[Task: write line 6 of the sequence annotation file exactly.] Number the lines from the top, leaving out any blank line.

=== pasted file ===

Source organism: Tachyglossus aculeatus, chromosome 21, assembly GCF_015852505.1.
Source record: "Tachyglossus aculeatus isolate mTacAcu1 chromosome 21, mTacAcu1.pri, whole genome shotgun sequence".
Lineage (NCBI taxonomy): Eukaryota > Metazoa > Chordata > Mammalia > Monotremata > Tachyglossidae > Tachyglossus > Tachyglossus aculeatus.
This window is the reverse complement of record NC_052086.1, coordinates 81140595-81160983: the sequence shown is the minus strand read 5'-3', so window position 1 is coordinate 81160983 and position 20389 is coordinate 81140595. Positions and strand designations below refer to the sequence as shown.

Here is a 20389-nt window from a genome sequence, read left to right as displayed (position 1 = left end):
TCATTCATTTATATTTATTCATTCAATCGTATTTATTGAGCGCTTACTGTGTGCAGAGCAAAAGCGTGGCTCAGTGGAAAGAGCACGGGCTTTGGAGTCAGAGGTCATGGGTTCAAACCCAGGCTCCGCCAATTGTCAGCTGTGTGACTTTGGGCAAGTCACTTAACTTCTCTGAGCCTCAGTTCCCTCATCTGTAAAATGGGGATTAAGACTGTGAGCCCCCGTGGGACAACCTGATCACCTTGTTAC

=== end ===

TCATTCATTTATATTTATTCATTCAATCGTATTTATTGAGCGCTTACTGTGTGCAGAGCAAAAGCGTGGCTCAGTGGAAAGAGCACGGGCTTTGGAGTCAGAGGTCATGGGTTCAAACCCAGGCTCCGCCAATTGTCAGCTGTGTGACTTTGGGCAAGTCACTTAACTTCTCTGAGCCTCAGTTCCCTCATCTGTAAAATGGGGATTAAGACTGTGAGCCCCCGTGGGACAACCTGATCACCTTGTTAC